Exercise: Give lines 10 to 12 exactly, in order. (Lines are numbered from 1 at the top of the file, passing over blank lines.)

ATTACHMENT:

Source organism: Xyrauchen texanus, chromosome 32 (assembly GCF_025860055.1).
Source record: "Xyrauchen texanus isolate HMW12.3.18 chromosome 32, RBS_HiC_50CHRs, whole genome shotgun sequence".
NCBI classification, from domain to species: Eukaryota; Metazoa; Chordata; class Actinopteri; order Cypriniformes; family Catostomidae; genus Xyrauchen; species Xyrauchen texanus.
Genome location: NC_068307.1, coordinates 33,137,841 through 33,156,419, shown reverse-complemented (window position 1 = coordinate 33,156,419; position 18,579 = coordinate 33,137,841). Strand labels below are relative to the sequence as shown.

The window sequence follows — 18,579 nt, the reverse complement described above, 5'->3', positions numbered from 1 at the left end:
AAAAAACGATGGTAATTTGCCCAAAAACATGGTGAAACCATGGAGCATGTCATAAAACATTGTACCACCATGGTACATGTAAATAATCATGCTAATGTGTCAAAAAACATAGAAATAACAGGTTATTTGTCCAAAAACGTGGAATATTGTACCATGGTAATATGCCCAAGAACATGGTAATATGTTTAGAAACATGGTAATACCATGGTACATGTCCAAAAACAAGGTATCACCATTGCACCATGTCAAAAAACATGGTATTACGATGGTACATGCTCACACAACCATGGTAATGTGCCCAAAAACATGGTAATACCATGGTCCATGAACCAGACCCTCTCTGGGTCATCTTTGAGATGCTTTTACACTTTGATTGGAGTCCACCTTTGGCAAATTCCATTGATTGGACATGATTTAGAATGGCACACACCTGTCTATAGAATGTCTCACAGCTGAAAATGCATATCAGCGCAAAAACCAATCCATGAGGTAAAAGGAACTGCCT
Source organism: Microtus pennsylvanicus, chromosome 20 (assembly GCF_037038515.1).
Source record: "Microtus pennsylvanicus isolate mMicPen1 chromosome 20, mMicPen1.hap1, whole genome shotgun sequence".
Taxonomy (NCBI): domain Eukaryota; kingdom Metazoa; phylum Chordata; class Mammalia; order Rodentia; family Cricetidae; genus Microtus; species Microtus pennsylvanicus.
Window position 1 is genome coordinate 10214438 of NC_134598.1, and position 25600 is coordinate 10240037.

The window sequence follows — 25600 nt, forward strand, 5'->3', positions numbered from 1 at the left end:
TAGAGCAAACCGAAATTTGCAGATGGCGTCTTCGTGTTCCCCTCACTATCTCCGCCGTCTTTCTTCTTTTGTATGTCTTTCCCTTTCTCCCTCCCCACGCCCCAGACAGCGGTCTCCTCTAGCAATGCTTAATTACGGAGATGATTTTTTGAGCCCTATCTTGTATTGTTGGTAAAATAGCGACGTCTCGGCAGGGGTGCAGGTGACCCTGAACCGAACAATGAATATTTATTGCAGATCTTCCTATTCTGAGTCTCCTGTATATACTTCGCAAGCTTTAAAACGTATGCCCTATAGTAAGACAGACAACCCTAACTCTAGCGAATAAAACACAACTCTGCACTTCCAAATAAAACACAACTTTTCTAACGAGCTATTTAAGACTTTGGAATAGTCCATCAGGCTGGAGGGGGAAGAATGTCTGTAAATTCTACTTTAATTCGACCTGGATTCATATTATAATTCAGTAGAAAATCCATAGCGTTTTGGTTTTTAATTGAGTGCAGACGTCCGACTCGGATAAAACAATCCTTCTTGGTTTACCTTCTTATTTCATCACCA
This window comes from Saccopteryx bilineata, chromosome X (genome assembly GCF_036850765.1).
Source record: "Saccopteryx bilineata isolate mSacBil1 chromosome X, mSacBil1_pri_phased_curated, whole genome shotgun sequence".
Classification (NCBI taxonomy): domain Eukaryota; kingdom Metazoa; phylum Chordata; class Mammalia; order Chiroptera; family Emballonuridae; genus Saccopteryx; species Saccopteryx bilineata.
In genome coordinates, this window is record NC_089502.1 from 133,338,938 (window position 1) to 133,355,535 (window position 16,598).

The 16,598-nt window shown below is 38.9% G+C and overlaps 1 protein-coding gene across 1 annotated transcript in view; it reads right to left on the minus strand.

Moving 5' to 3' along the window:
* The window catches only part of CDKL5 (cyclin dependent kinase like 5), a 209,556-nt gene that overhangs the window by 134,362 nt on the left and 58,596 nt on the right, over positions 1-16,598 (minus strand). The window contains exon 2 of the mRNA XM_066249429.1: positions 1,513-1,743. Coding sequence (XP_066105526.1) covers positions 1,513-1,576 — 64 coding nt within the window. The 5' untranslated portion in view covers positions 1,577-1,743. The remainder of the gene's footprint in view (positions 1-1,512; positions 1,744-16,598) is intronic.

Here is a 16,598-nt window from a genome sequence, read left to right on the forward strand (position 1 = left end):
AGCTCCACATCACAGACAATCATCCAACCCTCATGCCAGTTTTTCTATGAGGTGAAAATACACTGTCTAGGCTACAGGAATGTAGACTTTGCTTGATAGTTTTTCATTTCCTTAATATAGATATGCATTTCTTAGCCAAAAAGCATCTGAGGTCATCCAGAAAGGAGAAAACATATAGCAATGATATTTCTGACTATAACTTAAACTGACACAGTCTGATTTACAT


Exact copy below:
Window position 1 is genome coordinate 10214438 of NC_134598.1, and position 25600 is coordinate 10240037.

The window sequence follows — 25600 nt, forward strand, 5'->3', positions numbered from 1 at the left end:
TAGAGCAAACCGAAATTTGCAGATGGCGTCTTCGTGTTCCCCTCACTATCTCCGCCGTCTTTCTTCTTTTGTATGTCTTTCCCTTTCTCCCTCCCCACGCCCCAGACAGCGGTCTCCTCTAGCAATGCTTAATTACGGAGATGATTTTTTGAGCCCTATCTTGTATTGTTGGTAAAATAGCGACGTCTCGGCAGGGGTGCAGGTGACCCTGAACCGAACAATGAATATTTATTGCAGATCTTCCTATTCTGAGTCTCCTGTATATACTTCGCAAGCTTTAAAACGTATGCCCTATAGTAAGACAGACAACCCTAACTCTAGCGAATAAAACACAACTCTGCACTTCCAAATAAAACACAACTTTTCTAACGAGCTATTTAAGACTTTGGAATAGTCCATCAGGCTGGAGGGGGAAGAATGTCTGTAAATTCTACTTTAATTCGACCTGGATTCATATTATAATTCAGTAGAAAATCCATAGCGTTTTGGTTTTTAATTGAGTGCAGACGTCCGACTCGGATAAAACAATCCTTCTTGGTTTACCTTCTTATTTCATCACCA